Back to doing serious gripwork right now, no - nothing to write home to Mama about just yet, but I’m getting there.

I see guys doing lots of reps on the grippers. Reps never turned me on. I found out I responded well to doing severe negatives and heavy work on a plate loaded grip machine. If you’re stuck on a particular gripper, my advice would be to give the grip machine a try. I was doing work on the Secret Weapon and it took me from coming close on the #3 to absolutely killing it. That made a believer out of me right there.

[quote]Sybersnott wrote:
Certified on the #3 over ten years ago, but I still got what it takes! I’m an old man of 48 now.

I see guys doing lots of reps on the grippers. Reps never turned me on. I found out I responded well to doing severe negatives and heavy work on a plate loaded grip machine. If you’re stuck on a particular gripper, my advice would be to give the grip machine a try. I was doing work on the Secret Weapon and it took me from coming close on the #3 to absolutely killing it. That made a believer out of me right there.[/quote]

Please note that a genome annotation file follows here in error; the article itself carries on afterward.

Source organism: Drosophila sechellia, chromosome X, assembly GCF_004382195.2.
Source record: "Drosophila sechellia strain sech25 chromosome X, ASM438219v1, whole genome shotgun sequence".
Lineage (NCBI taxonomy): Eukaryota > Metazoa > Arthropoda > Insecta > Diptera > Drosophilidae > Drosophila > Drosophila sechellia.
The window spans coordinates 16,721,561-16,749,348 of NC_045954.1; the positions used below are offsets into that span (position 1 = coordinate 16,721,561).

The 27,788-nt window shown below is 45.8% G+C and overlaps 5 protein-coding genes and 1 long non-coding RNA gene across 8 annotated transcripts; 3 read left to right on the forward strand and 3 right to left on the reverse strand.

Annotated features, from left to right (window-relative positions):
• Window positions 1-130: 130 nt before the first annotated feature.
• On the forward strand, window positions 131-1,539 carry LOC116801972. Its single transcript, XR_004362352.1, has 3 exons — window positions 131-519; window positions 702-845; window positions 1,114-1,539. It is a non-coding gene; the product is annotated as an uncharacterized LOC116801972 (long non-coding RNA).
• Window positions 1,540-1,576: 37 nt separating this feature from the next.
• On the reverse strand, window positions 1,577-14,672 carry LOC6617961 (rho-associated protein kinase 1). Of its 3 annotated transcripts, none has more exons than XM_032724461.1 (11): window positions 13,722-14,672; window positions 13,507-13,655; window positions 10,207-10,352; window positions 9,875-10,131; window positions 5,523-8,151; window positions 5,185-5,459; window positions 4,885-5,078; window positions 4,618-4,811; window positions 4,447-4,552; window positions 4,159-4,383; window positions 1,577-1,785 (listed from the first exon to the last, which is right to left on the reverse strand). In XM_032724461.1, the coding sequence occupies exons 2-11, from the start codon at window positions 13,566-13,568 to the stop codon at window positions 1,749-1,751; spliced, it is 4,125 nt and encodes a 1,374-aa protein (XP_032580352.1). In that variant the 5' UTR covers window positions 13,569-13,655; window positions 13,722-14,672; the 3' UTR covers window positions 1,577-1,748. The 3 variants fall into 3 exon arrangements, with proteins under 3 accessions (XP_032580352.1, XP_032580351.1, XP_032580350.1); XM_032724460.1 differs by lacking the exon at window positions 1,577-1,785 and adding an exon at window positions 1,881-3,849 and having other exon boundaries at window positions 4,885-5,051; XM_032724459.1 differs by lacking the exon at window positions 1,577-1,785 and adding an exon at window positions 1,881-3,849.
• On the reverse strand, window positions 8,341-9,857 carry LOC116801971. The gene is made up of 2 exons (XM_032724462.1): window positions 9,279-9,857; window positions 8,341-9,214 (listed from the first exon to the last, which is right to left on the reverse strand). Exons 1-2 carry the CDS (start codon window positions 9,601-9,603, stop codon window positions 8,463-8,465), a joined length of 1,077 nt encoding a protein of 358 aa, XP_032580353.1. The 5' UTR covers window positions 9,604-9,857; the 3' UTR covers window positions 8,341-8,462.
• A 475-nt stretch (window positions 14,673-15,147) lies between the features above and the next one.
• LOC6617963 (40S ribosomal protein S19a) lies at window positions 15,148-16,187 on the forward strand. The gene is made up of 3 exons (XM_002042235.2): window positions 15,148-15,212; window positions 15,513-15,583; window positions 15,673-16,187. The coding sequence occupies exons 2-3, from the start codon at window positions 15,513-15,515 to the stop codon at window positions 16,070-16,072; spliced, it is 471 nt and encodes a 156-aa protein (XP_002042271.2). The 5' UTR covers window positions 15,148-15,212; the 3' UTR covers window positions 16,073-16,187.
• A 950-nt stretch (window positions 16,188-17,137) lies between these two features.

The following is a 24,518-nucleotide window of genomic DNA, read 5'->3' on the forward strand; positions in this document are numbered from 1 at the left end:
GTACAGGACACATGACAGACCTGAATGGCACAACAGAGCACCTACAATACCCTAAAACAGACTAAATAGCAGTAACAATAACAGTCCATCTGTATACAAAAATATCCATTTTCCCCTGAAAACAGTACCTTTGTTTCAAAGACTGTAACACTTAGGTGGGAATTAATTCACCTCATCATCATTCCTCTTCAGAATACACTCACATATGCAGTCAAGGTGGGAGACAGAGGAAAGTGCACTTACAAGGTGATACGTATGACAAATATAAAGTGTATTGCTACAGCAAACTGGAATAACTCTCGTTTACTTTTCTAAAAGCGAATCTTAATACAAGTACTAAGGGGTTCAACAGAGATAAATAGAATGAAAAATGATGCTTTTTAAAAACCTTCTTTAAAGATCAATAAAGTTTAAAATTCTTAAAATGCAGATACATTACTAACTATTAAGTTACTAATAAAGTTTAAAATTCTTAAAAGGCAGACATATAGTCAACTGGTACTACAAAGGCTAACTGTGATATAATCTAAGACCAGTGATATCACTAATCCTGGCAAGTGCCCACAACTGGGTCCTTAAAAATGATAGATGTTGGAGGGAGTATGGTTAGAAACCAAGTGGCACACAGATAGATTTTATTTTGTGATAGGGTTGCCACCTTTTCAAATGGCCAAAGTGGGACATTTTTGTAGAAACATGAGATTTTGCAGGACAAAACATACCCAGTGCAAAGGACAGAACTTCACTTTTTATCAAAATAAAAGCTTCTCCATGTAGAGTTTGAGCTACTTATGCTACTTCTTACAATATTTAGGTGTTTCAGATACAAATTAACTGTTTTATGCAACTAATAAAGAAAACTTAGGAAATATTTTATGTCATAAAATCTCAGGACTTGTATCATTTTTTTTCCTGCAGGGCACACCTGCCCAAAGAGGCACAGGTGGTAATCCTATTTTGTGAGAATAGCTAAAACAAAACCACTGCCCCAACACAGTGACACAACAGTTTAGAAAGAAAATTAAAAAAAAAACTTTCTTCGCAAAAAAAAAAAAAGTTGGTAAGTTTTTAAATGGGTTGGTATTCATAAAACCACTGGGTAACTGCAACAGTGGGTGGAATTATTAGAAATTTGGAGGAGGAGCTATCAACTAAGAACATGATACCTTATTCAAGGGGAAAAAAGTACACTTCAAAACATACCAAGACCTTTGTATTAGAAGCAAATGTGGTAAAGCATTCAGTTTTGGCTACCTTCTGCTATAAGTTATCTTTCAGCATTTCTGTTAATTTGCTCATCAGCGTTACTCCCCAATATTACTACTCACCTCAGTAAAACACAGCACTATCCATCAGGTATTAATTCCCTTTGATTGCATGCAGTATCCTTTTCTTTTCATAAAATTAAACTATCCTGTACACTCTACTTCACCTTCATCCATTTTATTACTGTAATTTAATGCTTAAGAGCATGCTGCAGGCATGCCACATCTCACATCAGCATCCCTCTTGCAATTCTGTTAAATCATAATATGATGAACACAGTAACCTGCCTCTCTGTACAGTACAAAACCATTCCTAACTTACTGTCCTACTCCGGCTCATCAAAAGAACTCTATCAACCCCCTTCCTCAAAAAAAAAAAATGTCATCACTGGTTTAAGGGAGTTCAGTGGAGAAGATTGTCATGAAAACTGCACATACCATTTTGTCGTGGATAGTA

Congrats, Syber. Agree totally about not repping out–in fact, it doesn’t work. I never really improved til I approached the gripper training as a series of single reps as I would were I bench pressing, with adequate rest between attempts.

I did what Kinney recommended and bought additional grippers (of those I could close) and ground them down to close beyond the range, and always closing hard as possible on the single attempts. But I need to revisit negatives with a machine.